October 17, 2017
The Boss was impressed by the way Max Weinberg embraced his Jersey roots and his drumsticks.
Ethan Hawke, like many Bruce Springsteen fans, has stated that the Boss changed his life. The celebrated actor revealed to Vice Magazine in June that his musical perspective was altered thanks to a Springsteen show in New Jersey a generation ago.
Singer-songwriters Brandon Flowers of The Killers, Jesse Malin and The Hold Steady’s Craig Finn have echoed Hawke’s words.
However, Springsteen truly altered the life of drummer Max Weinberg.
“When I met Bruce Springsteen in August of 1974, he asked me where I was from. Back then, if you were a musician and you lived close to New York and you were asked where you were from, most guys said, ‘New York.’ But I told Bruce I was from New Jersey and he had a smile on his face and quietly said, ‘That’s good.’"
Weinberg, a Newark native, who is proud of his Garden State roots, will perform tonight at World Cafe Live with his band and he’ll also spin some yarns.
“I’ve experienced a lot over the years, Weinberg says. “I don’t mind talking about it as long as I get to play drums too.”
Weinberg will play percussion with his band. Max Weinberg’s Jukebox will perform requests. The audience will make a playlist from more than 400 of Weinberg’s favorite rock songs. Glen Burtnik, Bob Burger, John Merjave and Dave Biglin of the pop-rock act the Weeklings are part of the Jukebox.
“This show is designed so that we can connect with the crowd,” Weinberg said.
“We play for an hour and a half. People just yell out the songs and play the songs. It’s a party more than a concert.”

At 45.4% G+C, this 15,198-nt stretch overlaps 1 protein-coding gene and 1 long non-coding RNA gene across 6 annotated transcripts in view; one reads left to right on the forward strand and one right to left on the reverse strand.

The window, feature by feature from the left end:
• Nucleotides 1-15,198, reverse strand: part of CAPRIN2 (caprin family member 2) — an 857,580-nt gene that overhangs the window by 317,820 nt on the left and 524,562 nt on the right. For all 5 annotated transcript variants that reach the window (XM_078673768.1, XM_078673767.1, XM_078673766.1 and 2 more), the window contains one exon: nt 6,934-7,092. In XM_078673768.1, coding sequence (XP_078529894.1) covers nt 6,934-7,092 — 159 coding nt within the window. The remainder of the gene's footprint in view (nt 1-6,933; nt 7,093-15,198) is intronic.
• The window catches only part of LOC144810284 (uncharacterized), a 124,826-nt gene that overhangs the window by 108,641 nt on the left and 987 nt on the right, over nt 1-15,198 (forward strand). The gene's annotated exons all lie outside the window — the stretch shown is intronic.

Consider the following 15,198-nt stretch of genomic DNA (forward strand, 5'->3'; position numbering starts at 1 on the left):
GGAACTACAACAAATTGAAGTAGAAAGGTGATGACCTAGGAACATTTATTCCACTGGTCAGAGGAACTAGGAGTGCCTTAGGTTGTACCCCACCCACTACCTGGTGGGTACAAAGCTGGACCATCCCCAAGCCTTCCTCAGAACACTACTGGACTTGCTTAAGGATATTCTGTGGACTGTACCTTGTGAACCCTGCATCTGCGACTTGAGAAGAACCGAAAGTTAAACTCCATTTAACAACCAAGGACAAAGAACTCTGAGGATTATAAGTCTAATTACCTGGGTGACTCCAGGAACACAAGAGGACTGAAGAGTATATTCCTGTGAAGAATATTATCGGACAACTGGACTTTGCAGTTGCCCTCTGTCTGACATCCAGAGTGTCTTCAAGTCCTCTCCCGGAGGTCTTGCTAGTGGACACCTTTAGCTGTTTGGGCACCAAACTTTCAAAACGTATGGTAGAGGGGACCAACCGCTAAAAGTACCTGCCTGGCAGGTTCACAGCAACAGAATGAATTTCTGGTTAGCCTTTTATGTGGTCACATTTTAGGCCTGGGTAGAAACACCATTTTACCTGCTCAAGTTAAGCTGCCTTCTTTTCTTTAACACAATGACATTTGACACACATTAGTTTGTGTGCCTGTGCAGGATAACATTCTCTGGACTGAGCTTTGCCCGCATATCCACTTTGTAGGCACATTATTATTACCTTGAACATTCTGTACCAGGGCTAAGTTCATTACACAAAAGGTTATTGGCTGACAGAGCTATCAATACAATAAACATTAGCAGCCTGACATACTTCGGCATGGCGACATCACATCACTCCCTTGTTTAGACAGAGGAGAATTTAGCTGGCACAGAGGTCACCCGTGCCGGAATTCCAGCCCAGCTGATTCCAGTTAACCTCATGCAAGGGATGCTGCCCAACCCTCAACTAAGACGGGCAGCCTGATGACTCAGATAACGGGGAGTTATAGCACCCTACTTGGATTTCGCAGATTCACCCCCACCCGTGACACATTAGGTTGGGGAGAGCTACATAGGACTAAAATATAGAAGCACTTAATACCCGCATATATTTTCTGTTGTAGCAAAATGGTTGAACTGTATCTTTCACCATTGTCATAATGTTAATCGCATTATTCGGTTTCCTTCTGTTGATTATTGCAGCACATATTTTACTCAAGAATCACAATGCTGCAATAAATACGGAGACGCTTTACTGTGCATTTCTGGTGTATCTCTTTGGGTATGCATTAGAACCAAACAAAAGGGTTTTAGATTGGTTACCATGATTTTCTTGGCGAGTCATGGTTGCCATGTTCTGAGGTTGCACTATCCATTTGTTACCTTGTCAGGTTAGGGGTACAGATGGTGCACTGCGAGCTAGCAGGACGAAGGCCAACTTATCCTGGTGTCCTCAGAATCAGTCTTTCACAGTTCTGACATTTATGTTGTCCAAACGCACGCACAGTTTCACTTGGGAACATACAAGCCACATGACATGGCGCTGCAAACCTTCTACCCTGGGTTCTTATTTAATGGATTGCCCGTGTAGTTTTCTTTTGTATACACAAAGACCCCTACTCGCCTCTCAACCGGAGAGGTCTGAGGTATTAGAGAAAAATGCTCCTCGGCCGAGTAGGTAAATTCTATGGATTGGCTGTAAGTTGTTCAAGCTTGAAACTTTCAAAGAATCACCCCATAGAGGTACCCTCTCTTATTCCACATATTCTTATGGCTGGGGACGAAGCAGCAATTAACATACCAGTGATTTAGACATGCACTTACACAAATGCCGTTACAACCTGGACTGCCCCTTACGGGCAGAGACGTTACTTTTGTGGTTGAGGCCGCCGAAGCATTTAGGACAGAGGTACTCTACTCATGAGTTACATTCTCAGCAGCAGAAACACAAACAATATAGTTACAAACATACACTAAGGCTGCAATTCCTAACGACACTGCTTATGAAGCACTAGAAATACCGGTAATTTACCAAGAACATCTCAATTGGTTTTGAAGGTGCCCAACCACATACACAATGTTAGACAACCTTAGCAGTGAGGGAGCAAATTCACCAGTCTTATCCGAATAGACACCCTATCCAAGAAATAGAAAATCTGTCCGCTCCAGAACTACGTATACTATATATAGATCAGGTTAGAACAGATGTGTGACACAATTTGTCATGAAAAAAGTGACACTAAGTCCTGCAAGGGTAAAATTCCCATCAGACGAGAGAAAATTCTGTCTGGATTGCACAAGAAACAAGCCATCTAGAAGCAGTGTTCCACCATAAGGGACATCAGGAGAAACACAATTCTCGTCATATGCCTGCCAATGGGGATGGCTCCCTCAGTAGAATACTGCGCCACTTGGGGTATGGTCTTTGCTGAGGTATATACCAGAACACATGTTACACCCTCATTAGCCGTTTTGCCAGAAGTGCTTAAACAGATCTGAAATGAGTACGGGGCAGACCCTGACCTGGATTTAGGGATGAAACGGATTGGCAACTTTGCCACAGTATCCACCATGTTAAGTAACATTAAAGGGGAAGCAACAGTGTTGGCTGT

It’s been a party for most of Weinberg’s life.
“So much of that has to do with Bruce,” Weinberg said.
“Being part of the E Street Band was the best thing that ever happened to me. The only thing is that once we commit to something, it’s difficult to do anything else.”
With Weinberg’s Boss on Broadway for the next few months, he has some time to do his own thing.
“I know I have this little window and I’m making the most of it,” Weinberg said. “You never know when Bruce will call.”
Weinberg will receive a communique from Springsteen and learns when and where he’ll be performing for the next year or so.
I’ve become smarter. I don’t hold my sticks tightly like I did when I was young.”
“That’s how it goes,” Weinberg says. “Bruce will call and he typically doesn’t give much notice. It’s fine because I always want to play with him.”
It’s remarkable that after years of marathon shows with Springsteen that Weinberg’s body can still deal with the demanding rigors of rock.
“What I do is demanding,” Weinberg said. “My body has somehow adapted to the stress of performance. I’ve been at this for a long time and I’ve learned things while doing this for 43 years. I’ve become smarter. I don’t hold my sticks tightly like I did when I was young.”
The drumming legacy has been passed on to Jay Weinberg, who sports a mask while delivering thrash-metal with Slipknot.
“So many people assume that I pushed my son into being a drummer,” Weinberg said.
“That’s not true, but he absolutely loves it and I get it. It’s worked out since Slipknot was his favorite band when he as a kid. I remember taking him to see Slipknot at Ozzfest in Jersey years ago. He learned to play drums by listening to Metallica, Slipknot and Lamb of God records. How cool is it that he’s in Slipknot? I couldn’t be prouder.”
Slipknot is very different than Weinberg’s E Street Band, but Mighty Max claims he loves the intense, hard rock.
“I do enjoy it,” Weinberg says. “I liked heavy rock when I was growing up. I would listen to Vanilla Fudge. The elements are the same. Bands like Slipknot prove that rock is alive and well. I love it and that’s why I’m on this tour playing favorites.”
Max Weinberg's Jukebox appears Tuesday, Oct. 17 at World Cafe Live, 3025 Walnut St., Philadelphia. Tickets are $45 and $55. Show time is 8 p.m. For more information, call 215-222-1400 or click here.